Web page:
I have so many great memories of Barry Grant. Some I will deny and never repeat! He was a great broadcaster, music genius and friend. Barry had a heart of gold and a fantastic sense of humor. My dad Charlie Parker, Program Director of WDRC AM/FM, met Barry when I was looking at a car at Rod AllenÕs house in Manchester, CT. I was probably 16 or 17. I believe that in the early 70Õs Rod was doing overnights at DRC-FM.
Barry was working at WAAF Worcester, MA back then. He and my dad hit it off immediately. My dad could always spot great talent, and before we knew it Barry was doing GrantÕs Tomb on BIG D. My dad made Barry Program Director of the FM for awhile. Barry really knew his stuff. He was well respected by both the radio industry and music industry. He used to hang out with the local and national bands. Barry had more great stories about some of the most well known bands that he supported and got started. Barry was always backstage with the bands. He really was very welcome.
When Barry returned to WDRC for his 2nd stay, he was seen on TV during Saturday Night Live doing a commercial for the FM. One of his props was a rubber chicken! My dad and Barry laughed so hard. A radio guy with a wild sense of humor. No doubt why he and my dad hit it off instantly. Barry was also a real car guy, and he loved his Corvettes! I saw him a few weeks ago and he was still driving one! He also loved sports. He went on for many years doing broadcast play by play for professional sports. He loved Hockey! But he always had radio beating in his heart. Whenever we would hold a radio reunion or get together, Bear would be there!
In all of the years that my dad spent in RadioÉat one stationÉ.WDRC AM/FM, I sure met lots of overnight guys. What most of them didnÕt realize in the beginning, was that Charlie Parker never turned his radio off! He was always listening. Even in the middle of the night. One time a couple of jocks thought that it would be fun to play the same song at the exact same time on 2 different stations. I think it was WDRC in Hartford and WPLR in New Haven. After they tried it again on another night, my dad let his guy know that it was good the first time, but not after that. The jock was floored!
Yes, I was blessed to have met lots of talent, but there was only one Barry Grant. If thereÕs a Rock NÕ Roll Heaven, well you know they have a hell of an overnight guy now. Our loss is WGODÕs gain. God Bless You Barry. May you forever rest in peace in GrantÕs Tomb.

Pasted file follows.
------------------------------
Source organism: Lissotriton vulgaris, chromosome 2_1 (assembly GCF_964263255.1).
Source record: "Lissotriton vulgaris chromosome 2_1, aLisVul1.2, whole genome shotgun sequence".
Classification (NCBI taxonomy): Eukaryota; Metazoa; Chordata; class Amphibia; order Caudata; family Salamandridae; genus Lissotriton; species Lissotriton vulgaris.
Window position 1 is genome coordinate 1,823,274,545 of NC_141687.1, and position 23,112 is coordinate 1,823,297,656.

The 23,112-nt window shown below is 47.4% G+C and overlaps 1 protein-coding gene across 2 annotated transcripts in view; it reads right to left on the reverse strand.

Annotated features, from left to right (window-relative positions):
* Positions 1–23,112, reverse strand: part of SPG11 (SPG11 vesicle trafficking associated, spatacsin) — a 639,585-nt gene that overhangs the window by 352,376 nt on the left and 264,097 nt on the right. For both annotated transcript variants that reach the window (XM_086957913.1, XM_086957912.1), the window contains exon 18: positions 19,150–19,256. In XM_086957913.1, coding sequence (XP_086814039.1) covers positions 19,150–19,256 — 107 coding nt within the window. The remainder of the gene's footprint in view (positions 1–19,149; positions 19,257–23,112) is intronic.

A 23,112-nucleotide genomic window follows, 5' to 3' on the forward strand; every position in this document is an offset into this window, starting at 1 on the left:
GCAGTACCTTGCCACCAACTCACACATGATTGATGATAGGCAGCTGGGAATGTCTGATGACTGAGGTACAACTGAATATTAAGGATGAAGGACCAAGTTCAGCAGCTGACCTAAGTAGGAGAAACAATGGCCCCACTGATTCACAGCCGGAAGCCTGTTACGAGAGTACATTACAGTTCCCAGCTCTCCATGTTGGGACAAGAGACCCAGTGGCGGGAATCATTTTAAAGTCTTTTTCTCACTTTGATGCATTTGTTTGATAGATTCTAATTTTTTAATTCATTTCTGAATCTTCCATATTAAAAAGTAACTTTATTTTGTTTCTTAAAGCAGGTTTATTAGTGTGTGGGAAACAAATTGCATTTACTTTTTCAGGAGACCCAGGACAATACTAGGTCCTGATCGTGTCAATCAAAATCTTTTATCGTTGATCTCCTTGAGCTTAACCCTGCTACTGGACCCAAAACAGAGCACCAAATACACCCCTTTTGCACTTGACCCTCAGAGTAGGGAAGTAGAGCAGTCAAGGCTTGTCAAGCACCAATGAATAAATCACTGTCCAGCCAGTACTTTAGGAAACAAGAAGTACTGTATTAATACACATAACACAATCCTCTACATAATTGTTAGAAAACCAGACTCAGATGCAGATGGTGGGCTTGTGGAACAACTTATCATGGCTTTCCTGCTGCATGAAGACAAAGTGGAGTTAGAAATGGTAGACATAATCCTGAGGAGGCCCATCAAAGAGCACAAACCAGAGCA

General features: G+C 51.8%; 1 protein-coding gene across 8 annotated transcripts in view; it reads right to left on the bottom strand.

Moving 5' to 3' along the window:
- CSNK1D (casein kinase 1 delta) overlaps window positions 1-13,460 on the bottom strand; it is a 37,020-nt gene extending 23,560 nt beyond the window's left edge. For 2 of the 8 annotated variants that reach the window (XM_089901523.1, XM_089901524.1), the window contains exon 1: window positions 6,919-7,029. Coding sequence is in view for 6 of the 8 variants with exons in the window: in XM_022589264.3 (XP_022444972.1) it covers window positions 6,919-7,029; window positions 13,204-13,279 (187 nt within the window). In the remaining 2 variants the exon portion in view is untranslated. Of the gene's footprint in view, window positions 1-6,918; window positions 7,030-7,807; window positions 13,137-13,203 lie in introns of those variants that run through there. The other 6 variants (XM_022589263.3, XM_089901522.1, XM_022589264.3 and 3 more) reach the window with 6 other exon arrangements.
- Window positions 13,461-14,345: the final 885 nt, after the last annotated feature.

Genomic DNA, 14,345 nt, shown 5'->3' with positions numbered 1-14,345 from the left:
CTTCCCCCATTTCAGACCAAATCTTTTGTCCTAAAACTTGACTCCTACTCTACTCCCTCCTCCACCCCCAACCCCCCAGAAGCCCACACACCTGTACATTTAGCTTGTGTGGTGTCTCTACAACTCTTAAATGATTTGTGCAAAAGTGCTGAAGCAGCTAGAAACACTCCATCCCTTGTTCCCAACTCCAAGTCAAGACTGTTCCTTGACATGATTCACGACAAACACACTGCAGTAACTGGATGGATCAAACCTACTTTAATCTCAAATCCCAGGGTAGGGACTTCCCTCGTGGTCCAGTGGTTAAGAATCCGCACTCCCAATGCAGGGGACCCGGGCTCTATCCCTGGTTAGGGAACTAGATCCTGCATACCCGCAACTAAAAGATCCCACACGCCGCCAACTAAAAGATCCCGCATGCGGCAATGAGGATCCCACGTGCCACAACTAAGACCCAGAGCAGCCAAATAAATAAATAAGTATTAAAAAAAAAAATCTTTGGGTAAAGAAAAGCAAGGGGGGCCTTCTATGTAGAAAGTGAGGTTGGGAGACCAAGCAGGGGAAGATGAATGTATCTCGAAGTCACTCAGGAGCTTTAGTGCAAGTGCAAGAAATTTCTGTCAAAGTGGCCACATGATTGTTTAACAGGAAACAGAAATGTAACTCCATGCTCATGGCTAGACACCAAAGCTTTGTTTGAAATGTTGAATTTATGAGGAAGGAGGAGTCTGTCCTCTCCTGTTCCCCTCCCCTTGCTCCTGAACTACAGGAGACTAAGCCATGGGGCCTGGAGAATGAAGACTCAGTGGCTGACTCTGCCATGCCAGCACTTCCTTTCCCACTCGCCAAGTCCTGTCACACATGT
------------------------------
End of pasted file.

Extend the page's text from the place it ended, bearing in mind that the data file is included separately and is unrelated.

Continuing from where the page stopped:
Your Big D Brother,
Connecticut Radio Network
Left to right: Johnson, Greer, Corsair, Laine, Marshall.
Looking back to overnight radio in late 1980s, Big Jay Sorensen on 66 WNBC had the perfect blend of personality and music, plus those Pams jingles and huge reverb. Way before satellite radio, Big Jay was heard in 38 states from a single transmitter.
I do miss the 66 WNBC with Big Jay doing the Time Machine.
Stephen A. MacLeod
Thanks Scott and Stephen... It's been 24 years since that last ID I did on Oct. 7, 1988...66 WNBC, New York. But doing overnights again in NY 24 years later on CBS-FM ain't too shabby...it's only weekends...but it's wonderful. Who knows what will happen next? BE BIG!
Jay the Jock
I used to love listening to Kathy Gori on KMPC in Los Angeles. This was in the early '70s. She had a great ear. She introduced me to Dan Hicks and His Hot Licks, as well as Mark Almond. Best overnight show on AM at the time.
He wasn't local to me, but Joe Donovan did the definitive overnight show on WHAS/Louisville.
"back in the day," we had The Duke Of Madness, Jerry Goodwin in Boston on WBCN. And in Maine, we always LOVED Mark Persky with WBLM's "The Greatest Show From Earth." Later years included Norm Nathan and our bud Steve LeVeille on WBZ. Of course, I'm somewhat personally biased as I had the honor of being one of those 4am friends for a few years myself. (grin)
Tommy T. on KSHE. I record the Klassics on his Rock Magazine show every Friday at 3 AM.
WDAS-FM, Philadelphia, PA. My favorite DJ's were T. Morgan and Michael Tearson; can't forget Mitch Gilbert ("A Rap from the Head of Mitch Gilbert"). Began tuning in 1969, and continued thru the 70's. http://www.phillyradioarchives.com/history/wdas
Listened often to Bill Corsair overnight on WCAU 1210 in the 70s. I live in Nashville but listen to Toronto's AM740 every night via skywave. Their all-night oldies mix is the best. Check 'em out between midnight and 6AM. (We grew up on WLS in these parts.)
And IÕll throw in a couple more from my listening years in the COBL: Nat Wright and Michelle Iaia, both on the pre-sports WIP. One December night while pulling a semester-end all-nighter cramming for finals at Penn, I called Nat, and he was the nicest guy on Earth to me.
And the hitsÉ
HELLO, DELI Once again, tongue will rule the afternoon of Saturday November 10th at BenÕs Deli in NYC, as pains Jeff Scheckner, Alan Berman and Bruce Slutsky host the annual "Fans of music from the '50s, '60s and '70s Oldies Lunch Meet and Greet" (which, like the corned beef, is also a mouthful). Radio and oldies greats to have passed through the halls of pastrami include Mark Simone, Bobby Jay, Bob Radil, Big Jay Sorensen, Don Tandler, Jim Kerr, Pat St. John, Broadway Bill Lee, Keith Allen, Famous Amos and Anita Bonita. As was true in earlier years, special guests are expected. If youÕd like to be one of them, or just be there (as I expect to, again), reservations are required: contact Jeff by Monday November 5th at firstname.lastname@example.org.